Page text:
Secretary Ross made his observations during a panel discussion in Washington on Oct. 12. Ross said, “As far as I can tell, there is not a world oversupply of agricultural products. Unless countries are going to be prepared to have their people go hungry or change their diets. I think it’s (the assertion a withdrawal from NAFTA would harm US agriculture) more of a threat to try to frighten the agricultural community.”
The agricultural groups in the Oct. 25 letter said in response, “We respectfully submit that notification of NAFTA withdrawal would cause immediate, substantial harm to American food and agriculture industries and to the US economy as a whole.”
The groups noted under NAFTA, US food and agriculture exports to Canada and Mexico grew by 450 percent. In 2015, the United States held a 65 percent market share for agricultural products in the NAFTA region, and in 2016, the United States exported nearly $43 billion worth of food and agricultural goods to Canada and Mexico, making the NAFTA partners the largest export consumers of US agriculture.
NAFTA also has lowered the price of various inputs throughout the supply chain — benefitting US consumers — and helped eliminate nontariff barriers, making US agriculture more competitive, the groups said. And NAFTA has provided US consumers year-round access to many forms of produce previously available only on a seasonal basis.
The groups pointed to a recent study by ImpactECON, an American consulting firm, that found if Canada, Mexico and the US returned to “most favored nation” tariff rates upon any withdrawal from NAFTA, “the negative impact on the United States will far outweigh any benefits from higher US tariffs, including a net loss of 256,000 US jobs, a net loss of at least 50,000 jobs in the US food and agriculture industry, and a drop in GDP of $13 billion from the farm sector alone,” the groups said.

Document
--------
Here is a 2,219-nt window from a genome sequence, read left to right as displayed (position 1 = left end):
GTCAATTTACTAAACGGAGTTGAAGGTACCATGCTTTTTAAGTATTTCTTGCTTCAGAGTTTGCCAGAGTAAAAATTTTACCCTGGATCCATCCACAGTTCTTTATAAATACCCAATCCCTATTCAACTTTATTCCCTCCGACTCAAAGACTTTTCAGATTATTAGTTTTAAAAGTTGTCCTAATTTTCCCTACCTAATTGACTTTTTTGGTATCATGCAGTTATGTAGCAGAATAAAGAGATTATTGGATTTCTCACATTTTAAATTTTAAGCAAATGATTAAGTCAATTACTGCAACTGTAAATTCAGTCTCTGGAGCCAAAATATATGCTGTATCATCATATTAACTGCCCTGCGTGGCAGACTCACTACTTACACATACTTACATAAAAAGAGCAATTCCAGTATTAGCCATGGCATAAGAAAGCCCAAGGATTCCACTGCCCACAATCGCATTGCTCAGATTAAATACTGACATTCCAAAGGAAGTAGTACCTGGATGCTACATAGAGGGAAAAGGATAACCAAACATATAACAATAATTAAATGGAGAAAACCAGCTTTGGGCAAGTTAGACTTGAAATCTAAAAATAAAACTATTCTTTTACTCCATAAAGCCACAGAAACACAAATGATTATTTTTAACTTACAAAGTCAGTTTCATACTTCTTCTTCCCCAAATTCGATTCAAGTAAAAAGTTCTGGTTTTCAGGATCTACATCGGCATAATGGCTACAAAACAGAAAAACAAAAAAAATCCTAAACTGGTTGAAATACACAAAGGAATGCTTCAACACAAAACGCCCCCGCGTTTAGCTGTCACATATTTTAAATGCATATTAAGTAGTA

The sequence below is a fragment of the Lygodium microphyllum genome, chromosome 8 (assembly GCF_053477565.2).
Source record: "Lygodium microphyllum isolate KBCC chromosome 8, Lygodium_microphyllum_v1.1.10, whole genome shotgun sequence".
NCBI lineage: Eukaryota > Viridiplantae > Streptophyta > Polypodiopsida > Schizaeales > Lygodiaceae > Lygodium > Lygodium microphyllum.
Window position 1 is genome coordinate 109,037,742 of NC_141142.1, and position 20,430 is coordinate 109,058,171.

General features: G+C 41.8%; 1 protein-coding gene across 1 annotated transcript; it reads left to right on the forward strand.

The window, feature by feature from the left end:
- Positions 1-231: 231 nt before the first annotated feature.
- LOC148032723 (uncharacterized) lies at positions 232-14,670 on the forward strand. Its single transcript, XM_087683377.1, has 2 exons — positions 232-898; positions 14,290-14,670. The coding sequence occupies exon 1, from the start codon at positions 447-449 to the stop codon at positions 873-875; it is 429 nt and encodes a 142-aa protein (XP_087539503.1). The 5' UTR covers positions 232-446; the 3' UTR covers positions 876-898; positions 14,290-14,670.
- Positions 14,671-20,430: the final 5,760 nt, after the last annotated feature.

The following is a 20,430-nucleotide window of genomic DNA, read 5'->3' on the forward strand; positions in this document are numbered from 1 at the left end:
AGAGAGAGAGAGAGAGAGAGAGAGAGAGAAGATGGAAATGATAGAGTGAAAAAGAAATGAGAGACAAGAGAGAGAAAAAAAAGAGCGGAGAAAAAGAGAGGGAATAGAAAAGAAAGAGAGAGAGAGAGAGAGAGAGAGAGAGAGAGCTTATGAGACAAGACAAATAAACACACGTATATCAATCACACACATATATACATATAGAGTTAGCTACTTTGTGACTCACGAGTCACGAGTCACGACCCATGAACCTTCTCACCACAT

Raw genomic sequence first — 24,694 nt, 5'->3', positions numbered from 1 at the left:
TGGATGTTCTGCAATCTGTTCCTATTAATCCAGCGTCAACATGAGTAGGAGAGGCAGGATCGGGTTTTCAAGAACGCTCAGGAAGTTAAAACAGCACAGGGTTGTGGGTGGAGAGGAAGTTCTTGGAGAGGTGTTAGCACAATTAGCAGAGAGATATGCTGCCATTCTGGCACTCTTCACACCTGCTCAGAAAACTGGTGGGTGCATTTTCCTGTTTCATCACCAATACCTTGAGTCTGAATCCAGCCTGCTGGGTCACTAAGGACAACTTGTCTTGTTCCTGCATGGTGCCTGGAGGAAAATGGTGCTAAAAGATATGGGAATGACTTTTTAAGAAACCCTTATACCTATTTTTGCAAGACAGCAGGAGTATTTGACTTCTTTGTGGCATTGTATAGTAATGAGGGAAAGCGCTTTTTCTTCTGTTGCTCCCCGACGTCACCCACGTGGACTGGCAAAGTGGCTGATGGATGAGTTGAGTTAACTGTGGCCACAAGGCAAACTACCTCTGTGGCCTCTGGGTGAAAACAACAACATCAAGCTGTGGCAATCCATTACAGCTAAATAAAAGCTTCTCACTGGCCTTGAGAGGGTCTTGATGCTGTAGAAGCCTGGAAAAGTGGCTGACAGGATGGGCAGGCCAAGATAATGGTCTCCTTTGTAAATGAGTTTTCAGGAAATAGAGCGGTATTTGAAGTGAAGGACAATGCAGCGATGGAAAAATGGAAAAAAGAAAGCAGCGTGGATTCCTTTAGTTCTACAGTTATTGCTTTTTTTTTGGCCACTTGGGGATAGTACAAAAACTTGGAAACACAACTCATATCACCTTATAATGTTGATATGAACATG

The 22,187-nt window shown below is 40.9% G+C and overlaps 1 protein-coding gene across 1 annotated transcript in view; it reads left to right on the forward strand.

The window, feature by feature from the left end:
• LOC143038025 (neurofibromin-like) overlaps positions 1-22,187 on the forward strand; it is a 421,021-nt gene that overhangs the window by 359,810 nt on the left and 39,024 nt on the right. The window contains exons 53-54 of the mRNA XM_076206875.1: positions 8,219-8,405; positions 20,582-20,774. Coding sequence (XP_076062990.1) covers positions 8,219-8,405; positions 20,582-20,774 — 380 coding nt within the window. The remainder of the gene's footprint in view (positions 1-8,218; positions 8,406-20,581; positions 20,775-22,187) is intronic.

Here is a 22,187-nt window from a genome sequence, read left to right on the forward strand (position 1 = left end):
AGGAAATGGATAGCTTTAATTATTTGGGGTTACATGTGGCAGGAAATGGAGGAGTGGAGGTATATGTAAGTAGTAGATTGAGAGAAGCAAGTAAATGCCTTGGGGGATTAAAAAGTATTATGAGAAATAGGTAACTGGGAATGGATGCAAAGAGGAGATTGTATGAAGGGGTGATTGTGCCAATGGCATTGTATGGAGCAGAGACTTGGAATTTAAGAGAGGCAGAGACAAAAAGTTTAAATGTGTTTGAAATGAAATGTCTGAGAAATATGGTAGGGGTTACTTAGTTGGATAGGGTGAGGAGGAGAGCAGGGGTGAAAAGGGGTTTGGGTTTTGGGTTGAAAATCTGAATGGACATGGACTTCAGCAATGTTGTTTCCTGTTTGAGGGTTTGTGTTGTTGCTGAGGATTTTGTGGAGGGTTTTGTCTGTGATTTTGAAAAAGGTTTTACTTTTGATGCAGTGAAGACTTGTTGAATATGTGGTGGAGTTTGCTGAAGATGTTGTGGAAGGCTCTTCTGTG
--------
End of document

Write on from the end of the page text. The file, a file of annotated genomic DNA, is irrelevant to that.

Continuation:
The letter also described, by agricultural sector, what damage may be done should the United States withdraw from NAFTA.
In the case of wheat, the groups noted, “Prior to NAFTA, state intervention and import tariffs kept US wheat exports out of the Mexican market. Now, most US wheat state farmers rely on Mexico as their number one market. Without NAFTA, wheat from other sources will increasingly displace US wheat from the Mexican and Canadian markets.”
The groups said the United States exported $3.2 billion worth of corn to Mexico and Canada in 2016, supporting 25,000 sector jobs. “Withdrawal would cause US production to fall by an average of 150 million bushels annually, erasing $800 million in value and increasing the need for farm program payments by $1.2 billion.”
The groups said $3 billion in annual soy exports would be jeopardized by withdrawal from NAFTA as Mexico and Canada look to South America for supply.
The letter described the effects a withdrawal from NAFTA would have on 15 additional food export categories.
Even the issuance of a notice to withdraw from NAFTA while continuing negotiations would prove problematic, the groups asserted.
“The adverse effects of issuance of a notice of NAFTA withdrawal would be abrupt and particularly severe for America’s farmers, food manufactures, and agribusinesses,” the groups said. “For instance, the world grain market currently is experiencing the greatest oversupply of production since the 1980s – with the United States facing increasing competition from foreign competitors – and net US farm income has declined to half what it was just five years ago. 2018 would be an especially damaging time to lose America’s two largest food and agriculture product markets.”
The groups added, “While it has been asserted that negotiations could be completed and a new agreement approved subsequent to issuance of notice of withdrawal, but prior to actual withdrawal, that observation gravely underestimates the business complexity and contracting periods involved. We are sadly confident that issuance of a notice of withdrawal from NAFTA would trigger a substantial, immediate response in commodity markets as market-specific focus would turn to a scheduled return to trade-prohibitive tariff rates. Contracts would be cancelled, sales would be lost, able competitors would rush to seize our export markets, and litigation would abound even before withdrawal would take effect.
“Therefore, we respectfully ask that the Administration continue to seek positive engagement that would advance America’s economic interests by opening new export opportunities and by tackling non-tariff concerns our industries have identified,” the groups said. “That forward progress must begin by maintaining the ‘do no harm’ pledge toward food and agriculture trade within NAFTA renegotiation.”
Negotiators from the three NAFTA countries will reconvene on Nov. 17 in Mexico City. They earlier announced negotiations, which had initially been slated to conclude before the end of 2017, would be extended into the first quarter of 2018.